Russian President Vladimir Putin on Friday declared the annexation of four occupied Ukrainian regions amid his country's seven-month-old war, heightening tensions with the West as the move immediately prompted a fresh wave of criticism and sanctions.

Moscow's unilateral action to absorb some 15 percent of Ukraine's territory came after it said local populations voted to join Russia in recent referendums, with Kyiv and the West condemning the polls as illegitimate.

"People living in Luhansk, Donetsk, Kherson region and Zaporizhzhia region are becoming our compatriots forever," Putin said, according to Reuters. "They have made a choice to be with their people, their motherland, to live with its fate."

Russian President Vladimir Putin attends a military parade during the 77th anniversary of the Victory Day in Red Square in Moscow on May 9, 2022. (Anadolu Agency/Getty/Kyodo)

"Welcome home!" Putin also said at a concert in Moscow's Red Square to celebrate the annexation, prompting chants of "Russia! Russia!" from the flag-waving crowd, the news agency reported.

It is the second time since the end of the Cold War that Russia has allegedly expanded its territory, with the first taking place in 2014 upon the annexation of Crimea from Ukraine, also following a discredited referendum.

The Group of Seven industrialized nations, including the United States, Japan and Britain, criticized the latest development, saying it constitutes "a new low point in Russia's blatant flouting of international law, and yet another example of Russia's unacceptable violations of Ukraine's sovereignty."

"We will never recognize these purported annexations, nor the sham 'referenda' conducted at gunpoint," the G-7 foreign ministers said, warning of "further economic costs" to be faced by Russia and relevant individuals and entities, including those outside the country, for providing "political or economic support" for such violations of international law.

The G-7, which also includes Canada, France, Germany and Italy, plus the European Union, reaffirmed that the four occupied regions as well as Crimea are "integral parts of Ukraine."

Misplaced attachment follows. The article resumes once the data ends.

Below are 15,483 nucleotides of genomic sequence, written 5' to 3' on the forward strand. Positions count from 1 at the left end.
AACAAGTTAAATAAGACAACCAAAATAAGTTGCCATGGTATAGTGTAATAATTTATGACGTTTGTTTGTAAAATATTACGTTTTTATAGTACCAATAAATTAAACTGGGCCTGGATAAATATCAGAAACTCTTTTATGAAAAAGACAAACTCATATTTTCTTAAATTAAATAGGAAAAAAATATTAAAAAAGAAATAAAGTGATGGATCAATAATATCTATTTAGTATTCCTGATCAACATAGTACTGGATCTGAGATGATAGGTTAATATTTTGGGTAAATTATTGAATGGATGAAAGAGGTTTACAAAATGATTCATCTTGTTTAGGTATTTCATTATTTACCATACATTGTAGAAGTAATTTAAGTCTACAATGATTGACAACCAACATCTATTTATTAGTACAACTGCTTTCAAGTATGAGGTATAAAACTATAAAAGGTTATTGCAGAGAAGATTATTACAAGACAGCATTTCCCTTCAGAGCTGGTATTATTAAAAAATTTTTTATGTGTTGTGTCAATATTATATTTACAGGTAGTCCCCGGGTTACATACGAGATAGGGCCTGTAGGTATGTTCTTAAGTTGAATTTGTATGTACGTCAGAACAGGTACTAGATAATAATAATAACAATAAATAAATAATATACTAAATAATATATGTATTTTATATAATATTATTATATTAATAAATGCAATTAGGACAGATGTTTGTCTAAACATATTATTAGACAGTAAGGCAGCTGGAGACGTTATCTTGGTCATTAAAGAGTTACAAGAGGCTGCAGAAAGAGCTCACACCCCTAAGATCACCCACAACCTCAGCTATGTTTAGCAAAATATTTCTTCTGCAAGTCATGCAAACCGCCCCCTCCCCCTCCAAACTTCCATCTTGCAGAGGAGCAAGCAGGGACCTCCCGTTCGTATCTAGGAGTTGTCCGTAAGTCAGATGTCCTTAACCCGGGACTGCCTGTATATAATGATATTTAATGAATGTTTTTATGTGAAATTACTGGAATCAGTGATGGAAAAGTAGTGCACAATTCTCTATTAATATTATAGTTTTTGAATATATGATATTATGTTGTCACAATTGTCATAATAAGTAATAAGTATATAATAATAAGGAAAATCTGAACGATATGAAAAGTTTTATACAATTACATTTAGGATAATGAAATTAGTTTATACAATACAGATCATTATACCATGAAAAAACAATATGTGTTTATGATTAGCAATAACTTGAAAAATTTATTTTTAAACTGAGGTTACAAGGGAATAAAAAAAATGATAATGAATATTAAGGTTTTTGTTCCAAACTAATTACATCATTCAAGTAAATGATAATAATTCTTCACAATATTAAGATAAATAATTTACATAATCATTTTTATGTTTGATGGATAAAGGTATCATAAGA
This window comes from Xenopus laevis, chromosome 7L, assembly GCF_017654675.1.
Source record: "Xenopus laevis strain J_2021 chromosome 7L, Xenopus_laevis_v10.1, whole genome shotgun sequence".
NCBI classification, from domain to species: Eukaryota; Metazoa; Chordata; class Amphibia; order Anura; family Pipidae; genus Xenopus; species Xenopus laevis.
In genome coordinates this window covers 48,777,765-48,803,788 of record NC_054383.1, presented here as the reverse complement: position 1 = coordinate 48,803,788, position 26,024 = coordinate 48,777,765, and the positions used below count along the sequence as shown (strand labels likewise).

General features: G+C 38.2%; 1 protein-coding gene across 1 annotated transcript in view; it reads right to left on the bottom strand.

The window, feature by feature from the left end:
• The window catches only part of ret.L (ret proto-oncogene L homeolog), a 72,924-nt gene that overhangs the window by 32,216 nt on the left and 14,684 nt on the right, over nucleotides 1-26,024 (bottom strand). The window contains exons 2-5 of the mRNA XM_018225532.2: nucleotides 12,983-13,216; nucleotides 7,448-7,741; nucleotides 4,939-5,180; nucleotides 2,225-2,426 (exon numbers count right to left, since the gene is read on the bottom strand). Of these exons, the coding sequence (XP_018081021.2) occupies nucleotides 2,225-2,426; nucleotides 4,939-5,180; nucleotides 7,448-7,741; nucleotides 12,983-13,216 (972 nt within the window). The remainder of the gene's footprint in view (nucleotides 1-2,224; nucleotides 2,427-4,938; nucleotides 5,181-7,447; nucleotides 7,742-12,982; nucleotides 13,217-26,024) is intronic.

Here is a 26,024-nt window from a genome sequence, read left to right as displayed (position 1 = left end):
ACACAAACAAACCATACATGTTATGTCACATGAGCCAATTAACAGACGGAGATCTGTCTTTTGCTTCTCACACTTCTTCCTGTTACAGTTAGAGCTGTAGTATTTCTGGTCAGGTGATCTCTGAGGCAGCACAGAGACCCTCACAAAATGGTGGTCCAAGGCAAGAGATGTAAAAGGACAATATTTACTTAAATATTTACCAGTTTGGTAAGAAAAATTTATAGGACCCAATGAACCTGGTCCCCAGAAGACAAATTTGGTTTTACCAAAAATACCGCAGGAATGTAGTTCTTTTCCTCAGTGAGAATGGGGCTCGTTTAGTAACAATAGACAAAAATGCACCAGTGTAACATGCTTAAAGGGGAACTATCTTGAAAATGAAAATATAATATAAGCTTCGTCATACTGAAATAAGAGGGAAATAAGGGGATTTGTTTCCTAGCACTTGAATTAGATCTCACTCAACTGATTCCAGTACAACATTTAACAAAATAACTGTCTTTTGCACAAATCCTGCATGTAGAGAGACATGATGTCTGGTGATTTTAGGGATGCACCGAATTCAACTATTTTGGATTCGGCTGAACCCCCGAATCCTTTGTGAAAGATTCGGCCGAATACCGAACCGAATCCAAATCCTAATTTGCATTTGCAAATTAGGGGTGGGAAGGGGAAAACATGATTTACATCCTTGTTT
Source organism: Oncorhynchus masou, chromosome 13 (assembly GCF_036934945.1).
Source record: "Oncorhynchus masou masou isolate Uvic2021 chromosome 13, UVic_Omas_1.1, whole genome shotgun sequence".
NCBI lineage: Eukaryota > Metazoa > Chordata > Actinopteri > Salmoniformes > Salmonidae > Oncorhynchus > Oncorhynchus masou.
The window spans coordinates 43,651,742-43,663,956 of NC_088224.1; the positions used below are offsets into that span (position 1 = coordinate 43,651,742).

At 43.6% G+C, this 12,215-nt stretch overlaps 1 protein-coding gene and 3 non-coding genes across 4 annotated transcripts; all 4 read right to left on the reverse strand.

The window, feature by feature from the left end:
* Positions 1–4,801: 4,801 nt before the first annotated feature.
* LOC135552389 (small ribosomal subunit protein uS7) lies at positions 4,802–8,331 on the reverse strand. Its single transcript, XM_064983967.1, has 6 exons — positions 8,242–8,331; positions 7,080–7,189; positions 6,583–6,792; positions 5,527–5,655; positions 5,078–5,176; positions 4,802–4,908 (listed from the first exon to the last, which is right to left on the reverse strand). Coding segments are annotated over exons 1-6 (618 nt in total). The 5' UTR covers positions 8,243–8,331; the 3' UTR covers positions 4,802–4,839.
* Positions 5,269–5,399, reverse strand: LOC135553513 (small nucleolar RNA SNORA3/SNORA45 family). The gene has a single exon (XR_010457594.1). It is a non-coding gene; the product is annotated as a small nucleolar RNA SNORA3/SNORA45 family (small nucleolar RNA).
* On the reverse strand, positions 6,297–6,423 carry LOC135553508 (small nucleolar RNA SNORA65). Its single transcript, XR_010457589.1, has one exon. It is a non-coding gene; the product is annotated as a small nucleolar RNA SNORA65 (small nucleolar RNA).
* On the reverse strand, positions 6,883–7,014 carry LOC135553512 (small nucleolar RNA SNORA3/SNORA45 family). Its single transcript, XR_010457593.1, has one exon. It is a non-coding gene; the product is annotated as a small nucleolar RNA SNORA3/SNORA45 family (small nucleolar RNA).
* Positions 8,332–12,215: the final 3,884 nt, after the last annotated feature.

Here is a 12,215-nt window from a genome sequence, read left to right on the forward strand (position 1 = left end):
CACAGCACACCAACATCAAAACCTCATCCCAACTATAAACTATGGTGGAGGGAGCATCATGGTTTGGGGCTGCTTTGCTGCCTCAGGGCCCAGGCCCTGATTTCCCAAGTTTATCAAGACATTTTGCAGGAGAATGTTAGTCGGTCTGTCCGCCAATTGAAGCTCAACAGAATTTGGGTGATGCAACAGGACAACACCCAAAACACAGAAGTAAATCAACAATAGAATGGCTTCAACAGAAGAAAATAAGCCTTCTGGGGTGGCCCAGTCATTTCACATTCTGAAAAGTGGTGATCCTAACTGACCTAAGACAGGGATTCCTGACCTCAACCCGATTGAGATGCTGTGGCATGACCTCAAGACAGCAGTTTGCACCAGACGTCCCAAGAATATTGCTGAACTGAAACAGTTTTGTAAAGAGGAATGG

Since Russia's invasion began in February, the G-7 members have been acting in lockstep to roll out a series of sanctions, including a freeze on assets held by Putin and the exclusion of Russian banks from a key international payment network.

U.S. President Joe Biden told reporters Friday that the annexation is a sign Putin is "struggling" in the war and said the United States and its allies will not be intimidated by Russia's threats.

"He can't seize his neighbor's territory and get away with it," Biden added.

The State Department is taking actions to impose visa restrictions on more than 900 individuals, including members of the Russian military, while the Treasury Department is slapping economic sanctions on over 100 members of Russia's legislature and others from the government, such as the governor of the Russian central bank.

Upon proclaiming Russia's annexation, Putin said his country "will defend our land with all our strength and all our means," while calling on Kyiv to "immediately cease hostilities and return to the negotiation table," according to Reuters.

But there are no clear indications the conflict will be resolved any time soon, as Ukraine seeks the return of all its territory.

Concerns also remain over Russia's nuclear threats, with the United States and its allies continuing to provide massive security assistance to help Kyiv defend itself against the invasion.

U.S. National Security Adviser Jake Sullivan told a press conference Friday that there is a risk Putin could resort to nuclear weapons, given all the "loose talk and the nuclear saber-rattling by Putin that he would consider this."

But he said the United States does "not presently see indications about the imminent use" of the devastating armaments.

Referendums were conducted in the self-proclaimed Donetsk People's Republic and the Luhansk People's Republic in Ukraine's east, and in the controlled parts of Zaporizhzhia and Kherson in the five days from Sept. 23.

Russian-installed officials have said that the four occupied areas saw between 87 percent and 99 percent of voters wanting to be part of Russia.

U.N. Secretary General Antonio Guterres said on Twitter that the referendums "can't be called a genuine expression of the popular will" and that any annexation of a state's territory by another state based on threat or use of force violates the U.N. Charter.

Public support for Putin has fallen since Moscow decided to draft civilians into the military amid setbacks suffered by Russian forces in Ukraine.

Large numbers of people have been fleeing the country to escape conscription.